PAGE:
Precision farming technology is ripe for startups

With technological advancements rapidly arriving in agriculture, ranching is a ripe industry for tech startups.

That’s the word of a roundtable discussion at the recent OnRamp agricultural conference, presented in part by the Nebraska Department of Economic Development; The Combine, a statewide initiative supporting high-growth entrepreneurs in the food and agriculture sectors; and gener8tor, a startup accelerator and turnkey platform to connect founders, investors and businesses.

Dane Kuper, co-founder of Performance Livestock Analytics, told conference attendees that there has never been a more exciting time for startups than now. His company, which is part of Zoetis and offers easy-to-use livestock management software, is only 5 years old, so Kuper knows the challenges and opportunities for start-ups in the livestock industry.

“It’s a super exciting time for anyone who comes into this space,” Kuper said. “We are seeing the evolution of sustainability, carbon footprint and more of the food chain participating in livestock technology, looking at how they can reduce the footprint and be more efficient. “

When it comes to industry startups, no authorization is required. “For us, it was about going to the farm, meeting people and getting started,” Kuper explained. “Put the product in the hands of the cattle ranchers, and if they like it, they’ll tell other farmers about it. “

If the farmer doesn’t have a good user experience and the product isn’t easy to use, it won’t take off. “User experience is everything,” he added.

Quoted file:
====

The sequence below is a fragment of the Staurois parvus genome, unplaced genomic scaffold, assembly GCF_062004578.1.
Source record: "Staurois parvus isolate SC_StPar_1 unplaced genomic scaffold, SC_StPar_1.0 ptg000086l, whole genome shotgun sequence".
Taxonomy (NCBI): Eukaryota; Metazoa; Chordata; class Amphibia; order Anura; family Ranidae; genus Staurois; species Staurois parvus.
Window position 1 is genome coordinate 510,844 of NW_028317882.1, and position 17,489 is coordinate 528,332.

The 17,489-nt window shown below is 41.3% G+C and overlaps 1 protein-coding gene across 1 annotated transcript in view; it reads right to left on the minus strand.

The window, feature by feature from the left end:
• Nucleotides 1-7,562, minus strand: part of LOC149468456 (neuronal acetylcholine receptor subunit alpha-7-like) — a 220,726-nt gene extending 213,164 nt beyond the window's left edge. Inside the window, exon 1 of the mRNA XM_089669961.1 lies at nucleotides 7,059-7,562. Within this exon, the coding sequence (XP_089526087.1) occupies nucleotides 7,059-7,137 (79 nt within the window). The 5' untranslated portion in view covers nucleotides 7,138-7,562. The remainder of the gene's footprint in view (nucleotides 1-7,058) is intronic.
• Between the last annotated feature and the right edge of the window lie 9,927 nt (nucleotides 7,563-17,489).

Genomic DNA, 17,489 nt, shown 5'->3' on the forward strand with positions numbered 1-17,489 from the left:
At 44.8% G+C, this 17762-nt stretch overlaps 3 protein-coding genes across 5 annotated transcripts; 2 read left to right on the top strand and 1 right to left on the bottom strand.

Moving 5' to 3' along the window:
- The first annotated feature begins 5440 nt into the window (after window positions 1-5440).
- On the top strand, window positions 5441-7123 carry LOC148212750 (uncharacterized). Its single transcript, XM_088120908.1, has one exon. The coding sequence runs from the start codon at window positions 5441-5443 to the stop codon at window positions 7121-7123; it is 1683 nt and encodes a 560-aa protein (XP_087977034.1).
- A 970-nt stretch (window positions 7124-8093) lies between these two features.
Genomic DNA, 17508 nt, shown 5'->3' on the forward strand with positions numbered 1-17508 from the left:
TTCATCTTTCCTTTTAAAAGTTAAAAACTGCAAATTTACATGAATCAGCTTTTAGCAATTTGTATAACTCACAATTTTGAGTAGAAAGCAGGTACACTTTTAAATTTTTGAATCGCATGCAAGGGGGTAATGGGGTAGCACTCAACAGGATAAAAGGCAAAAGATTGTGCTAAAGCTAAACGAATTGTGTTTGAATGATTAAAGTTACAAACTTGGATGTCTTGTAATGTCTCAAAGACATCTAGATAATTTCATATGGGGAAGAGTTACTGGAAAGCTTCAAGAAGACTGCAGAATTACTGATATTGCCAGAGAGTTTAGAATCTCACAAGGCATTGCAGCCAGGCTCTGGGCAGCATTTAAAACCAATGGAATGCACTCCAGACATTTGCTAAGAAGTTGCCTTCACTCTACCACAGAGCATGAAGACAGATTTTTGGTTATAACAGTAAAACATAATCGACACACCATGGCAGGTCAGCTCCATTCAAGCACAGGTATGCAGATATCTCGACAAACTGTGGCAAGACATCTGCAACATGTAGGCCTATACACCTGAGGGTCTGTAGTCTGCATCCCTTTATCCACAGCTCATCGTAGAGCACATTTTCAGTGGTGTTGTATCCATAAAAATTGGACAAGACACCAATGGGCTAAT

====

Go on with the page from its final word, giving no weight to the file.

Getting started tips

HerdDogg, an animal biometrics and traceability platform, was also founded by Melissa Brandao about five years ago. “We’re still a startup,” she said. “The good thing about the way the industry is changing and growing today is that startups are more welcome than they were before. I think there’s a lot more to come in this space, and new startups will be able to focus more narrowly on solving very specific problems, which makes their value even greater.

When you start a business for the first time, “it’s hard not to want to do everything,” said Brandao. “But you have to stay focused and be narrow, and the industry will support it more and more.”

This sentiment was echoed by Paul Koffman, Global Marketing Director at Merck Animal Health. “We have the opportunity to speak with dozens and dozens of startups every year,” he said. “They have to work on refining what is needed and what challenges they want to overcome. Many technologies may be able to deliver more value ”at different levels of production, he noted.

“The producer can buy the technology at the feedlot or cow-calf level, but the product can also provide more value at the processor level,” he said.

Startups must also look to the future, Koffman said. “They need to start thinking about how to scale up” in production and what the user experience will be like.

Look ahead

Technology has evolved so quickly that one wonders what the next decade might look like. “Technology will be the norm,” Koffman said. “Today we are still in the early adoption phase. Dairy is leading the way, but it will be the norm in five to ten years.

Drivers of new technology in the livestock industry include demand for labor and consumers requiring more information from producers, and more of a story behind their food, Koffman explained.

Kuper noted that the farmer and rancher have acquired technology to create more efficiency and be more profitable. But today, the epicenter of this technological boom is the food chain. “What is sustainability in the livestock industry? What is the carbon footprint? are questions asked by consumers, Kuper said. Answering these questions with data and being able to validate the points behind the data can increase the value of products that are grown on farms.

Brandao believes that the technology and the collection of data on individual animals help automate breeding processes. “We are starting to see real information about the herds” and how things are affecting stress and behavior in livestock, she said.

“As we automate more and more, we don’t interact with animals as often,” she explained. “It reduces stress for the animals. I’m optimistic about automation, like robotic milking in dairy products, as it’s a less intrusive medium and actually improves the overall quality of animal welfare.

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